The top went together very quickly and easily, but there was one catch. With the fit. I didn’t bother to make a muslin this time. I should have. Bad seamstress.
While I went into this with the full knowledge that this style is really not the most flattering for my body type (an hourglass does not go well with big shapeless tops), I realized part way through the sewing that this was going to be really big.. and it wasn’t just because I tend to think of myself as bigger than I actually am. I tried it on once the shoulders were joined and it was clearly huge. I compensated with really wide seams on the sides taking in as much as I could in the only place that I could without taking the whole thing apart. I pressed on.
When it was finished, the fit was more or less what one expects with this style of top. The bust area fit well and the armhole openings were good, my wide side seams did their trick…. but the neck gaped to a ridiculous level. This may not have been as noticeable with a drapey fabric, but the crisp cool cotton, even though pre-washed, was not sitting well at all. Nothing to do for it but be creative! I formed a single wide (read stylish) pleat at the front and two small pleats on the back. These were bar-tacked in place to secure them. The additional buttons, front and back, are purely cosmetic. Thank goodness I had made lots of these orange earthenware buttons, they came in handy!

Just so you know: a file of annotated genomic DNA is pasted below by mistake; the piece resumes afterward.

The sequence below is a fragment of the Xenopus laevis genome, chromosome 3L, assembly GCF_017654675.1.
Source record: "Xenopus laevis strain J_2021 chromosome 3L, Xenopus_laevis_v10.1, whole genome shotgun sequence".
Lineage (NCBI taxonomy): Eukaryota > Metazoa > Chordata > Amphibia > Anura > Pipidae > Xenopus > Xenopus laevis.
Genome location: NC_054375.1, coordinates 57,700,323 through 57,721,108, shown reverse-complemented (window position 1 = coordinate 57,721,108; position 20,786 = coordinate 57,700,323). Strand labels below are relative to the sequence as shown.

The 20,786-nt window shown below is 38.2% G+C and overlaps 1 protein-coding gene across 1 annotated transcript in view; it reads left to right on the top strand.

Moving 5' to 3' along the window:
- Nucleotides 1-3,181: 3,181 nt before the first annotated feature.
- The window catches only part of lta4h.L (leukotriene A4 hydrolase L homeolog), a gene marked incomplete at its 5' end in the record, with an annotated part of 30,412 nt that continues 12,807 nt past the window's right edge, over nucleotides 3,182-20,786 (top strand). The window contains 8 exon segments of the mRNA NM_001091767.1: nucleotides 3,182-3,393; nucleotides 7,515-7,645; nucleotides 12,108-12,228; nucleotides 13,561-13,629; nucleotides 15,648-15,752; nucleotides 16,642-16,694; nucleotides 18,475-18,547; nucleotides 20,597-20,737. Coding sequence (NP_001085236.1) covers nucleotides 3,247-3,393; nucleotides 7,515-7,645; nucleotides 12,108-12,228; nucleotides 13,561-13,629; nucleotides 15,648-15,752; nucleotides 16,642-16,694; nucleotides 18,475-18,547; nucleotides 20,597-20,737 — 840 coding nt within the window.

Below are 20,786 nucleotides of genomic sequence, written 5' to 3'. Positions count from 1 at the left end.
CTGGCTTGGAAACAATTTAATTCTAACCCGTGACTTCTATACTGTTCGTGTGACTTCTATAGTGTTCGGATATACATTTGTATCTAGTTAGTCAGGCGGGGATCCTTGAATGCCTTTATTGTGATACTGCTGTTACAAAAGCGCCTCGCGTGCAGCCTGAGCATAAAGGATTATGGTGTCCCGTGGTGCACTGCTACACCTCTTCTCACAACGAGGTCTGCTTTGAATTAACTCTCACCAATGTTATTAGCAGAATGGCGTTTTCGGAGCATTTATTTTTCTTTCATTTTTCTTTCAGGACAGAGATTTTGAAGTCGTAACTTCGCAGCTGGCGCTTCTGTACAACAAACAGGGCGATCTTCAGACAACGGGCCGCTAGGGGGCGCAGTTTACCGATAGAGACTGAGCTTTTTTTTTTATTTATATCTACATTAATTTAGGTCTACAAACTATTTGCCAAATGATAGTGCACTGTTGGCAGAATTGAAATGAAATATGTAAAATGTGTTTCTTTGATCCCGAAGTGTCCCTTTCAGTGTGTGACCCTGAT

Finished top, front view. I made the white earthenware buttons too! they are a perfect match for this top.
I wore my top right after I finished making it, with my crazy bright creamsicle orange jeans. What would possess me to buy such a colour? In this case… well, price. They cost me all of $7.00! After a long dreary winter and a rather grey spring, I am quite alright with a bit of bright just now. The top was cool and comfortable on a hot and humid summer day.